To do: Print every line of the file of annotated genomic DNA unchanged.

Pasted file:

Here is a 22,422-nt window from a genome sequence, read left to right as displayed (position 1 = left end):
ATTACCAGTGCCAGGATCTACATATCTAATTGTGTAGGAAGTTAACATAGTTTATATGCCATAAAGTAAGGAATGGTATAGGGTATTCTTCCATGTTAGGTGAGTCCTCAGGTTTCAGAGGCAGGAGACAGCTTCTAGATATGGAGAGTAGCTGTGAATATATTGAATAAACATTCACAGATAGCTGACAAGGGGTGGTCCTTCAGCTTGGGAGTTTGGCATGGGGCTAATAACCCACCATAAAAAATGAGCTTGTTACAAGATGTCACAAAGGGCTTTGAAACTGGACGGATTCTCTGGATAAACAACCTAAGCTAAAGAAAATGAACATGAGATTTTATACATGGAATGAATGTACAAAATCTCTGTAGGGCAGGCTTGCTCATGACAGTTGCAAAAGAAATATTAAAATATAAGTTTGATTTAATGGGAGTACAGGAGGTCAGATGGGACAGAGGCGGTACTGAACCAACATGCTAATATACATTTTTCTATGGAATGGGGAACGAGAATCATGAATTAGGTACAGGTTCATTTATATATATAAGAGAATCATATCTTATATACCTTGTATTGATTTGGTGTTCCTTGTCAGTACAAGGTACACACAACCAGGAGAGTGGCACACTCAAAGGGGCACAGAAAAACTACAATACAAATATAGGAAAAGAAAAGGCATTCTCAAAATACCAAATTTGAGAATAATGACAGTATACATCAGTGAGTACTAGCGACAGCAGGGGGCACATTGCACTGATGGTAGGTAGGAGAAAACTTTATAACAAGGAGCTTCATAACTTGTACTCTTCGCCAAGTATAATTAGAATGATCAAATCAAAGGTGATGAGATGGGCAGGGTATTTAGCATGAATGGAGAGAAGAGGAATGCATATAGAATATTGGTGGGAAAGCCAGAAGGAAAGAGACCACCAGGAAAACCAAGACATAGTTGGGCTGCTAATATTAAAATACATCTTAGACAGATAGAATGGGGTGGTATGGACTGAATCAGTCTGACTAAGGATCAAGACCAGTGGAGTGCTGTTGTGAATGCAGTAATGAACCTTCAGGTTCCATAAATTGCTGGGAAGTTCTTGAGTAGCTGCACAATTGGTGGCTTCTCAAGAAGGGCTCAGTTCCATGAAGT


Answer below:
Here is a 22,422-nt window from a genome sequence, read left to right as displayed (position 1 = left end):
ATTACCAGTGCCAGGATCTACATATCTAATTGTGTAGGAAGTTAACATAGTTTATATGCCATAAAGTAAGGAATGGTATAGGGTATTCTTCCATGTTAGGTGAGTCCTCAGGTTTCAGAGGCAGGAGACAGCTTCTAGATATGGAGAGTAGCTGTGAATATATTGAATAAACATTCACAGATAGCTGACAAGGGGTGGTCCTTCAGCTTGGGAGTTTGGCATGGGGCTAATAACCCACCATAAAAAATGAGCTTGTTACAAGATGTCACAAAGGGCTTTGAAACTGGACGGATTCTCTGGATAAACAACCTAAGCTAAAGAAAATGAACATGAGATTTTATACATGGAATGAATGTACAAAATCTCTGTAGGGCAGGCTTGCTCATGACAGTTGCAAAAGAAATATTAAAATATAAGTTTGATTTAATGGGAGTACAGGAGGTCAGATGGGACAGAGGCGGTACTGAACCAACATGCTAATATACATTTTTCTATGGAATGGGGAACGAGAATCATGAATTAGGTACAGGTTCATTTATATATATAAGAGAATCATATCTTATATACCTTGTATTGATTTGGTGTTCCTTGTCAGTACAAGGTACACACAACCAGGAGAGTGGCACACTCAAAGGGGCACAGAAAAACTACAATACAAATATAGGAAAAGAAAAGGCATTCTCAAAATACCAAATTTGAGAATAATGACAGTATACATCAGTGAGTACTAGCGACAGCAGGGGGCACATTGCACTGATGGTAGGTAGGAGAAAACTTTATAACAAGGAGCTTCATAACTTGTACTCTTCGCCAAGTATAATTAGAATGATCAAATCAAAGGTGATGAGATGGGCAGGGTATTTAGCATGAATGGAGAGAAGAGGAATGCATATAGAATATTGGTGGGAAAGCCAGAAGGAAAGAGACCACCAGGAAAACCAAGACATAGTTGGGCTGCTAATATTAAAATACATCTTAGACAGATAGAATGGGGTGGTATGGACTGAATCAGTCTGACTAAGGATCAAGACCAGTGGAGTGCTGTTGTGAATGCAGTAATGAACCTTCAGGTTCCATAAATTGCTGGGAAGTTCTTGAGTAGCTGCACAATTGGTGGCTTCTCAAGAAGGGCTCAGTTCCATGAAGT